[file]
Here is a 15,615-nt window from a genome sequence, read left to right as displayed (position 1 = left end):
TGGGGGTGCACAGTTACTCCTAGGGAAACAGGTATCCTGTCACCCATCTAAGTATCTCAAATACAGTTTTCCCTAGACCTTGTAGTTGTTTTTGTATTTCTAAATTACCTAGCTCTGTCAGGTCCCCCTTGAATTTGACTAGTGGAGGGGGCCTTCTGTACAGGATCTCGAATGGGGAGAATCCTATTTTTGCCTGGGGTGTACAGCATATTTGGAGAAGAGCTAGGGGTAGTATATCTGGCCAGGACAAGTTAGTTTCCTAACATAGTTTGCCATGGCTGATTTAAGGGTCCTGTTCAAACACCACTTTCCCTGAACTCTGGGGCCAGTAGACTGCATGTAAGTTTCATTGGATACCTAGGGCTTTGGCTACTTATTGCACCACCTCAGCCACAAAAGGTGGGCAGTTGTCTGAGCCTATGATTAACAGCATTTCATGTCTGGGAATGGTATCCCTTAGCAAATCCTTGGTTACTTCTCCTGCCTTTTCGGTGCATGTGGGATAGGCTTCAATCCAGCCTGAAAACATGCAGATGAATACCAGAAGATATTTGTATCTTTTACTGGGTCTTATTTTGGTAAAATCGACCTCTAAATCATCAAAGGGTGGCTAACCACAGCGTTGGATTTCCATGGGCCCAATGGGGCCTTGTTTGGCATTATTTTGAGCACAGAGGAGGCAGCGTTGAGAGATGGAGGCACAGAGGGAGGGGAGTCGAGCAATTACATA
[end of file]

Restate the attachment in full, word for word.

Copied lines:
Here is a 15,615-nt window from a genome sequence, read left to right as displayed (position 1 = left end):
TGGGGGTGCACAGTTACTCCTAGGGAAACAGGTATCCTGTCACCCATCTAAGTATCTCAAATACAGTTTTCCCTAGACCTTGTAGTTGTTTTTGTATTTCTAAATTACCTAGCTCTGTCAGGTCCCCCTTGAATTTGACTAGTGGAGGGGGCCTTCTGTACAGGATCTCGAATGGGGAGAATCCTATTTTTGCCTGGGGTGTACAGCATATTTGGAGAAGAGCTAGGGGTAGTATATCTGGCCAGGACAAGTTAGTTTCCTAACATAGTTTGCCATGGCTGATTTAAGGGTCCTGTTCAAACACCACTTTCCCTGAACTCTGGGGCCAGTAGACTGCATGTAAGTTTCATTGGATACCTAGGGCTTTGGCTACTTATTGCACCACCTCAGCCACAAAAGGTGGGCAGTTGTCTGAGCCTATGATTAACAGCATTTCATGTCTGGGAATGGTATCCCTTAGCAAATCCTTGGTTACTTCTCCTGCCTTTTCGGTGCATGTGGGATAGGCTTCAATCCAGCCTGAAAACATGCAGATGAATACCAGAAGATATTTGTATCTTTTACTGGGTCTTATTTTGGTAAAATCGACCTCTAAATCATCAAAGGGTGGCTAACCACAGCGTTGGATTTCCATGGGCCCAATGGGGCCTTGTTTGGCATTATTTTGAGCACAGAGGAGGCAGCGTTGAGAGATGGAGGCACAGAGGGAGGGGAGTCGAGCAATTACATA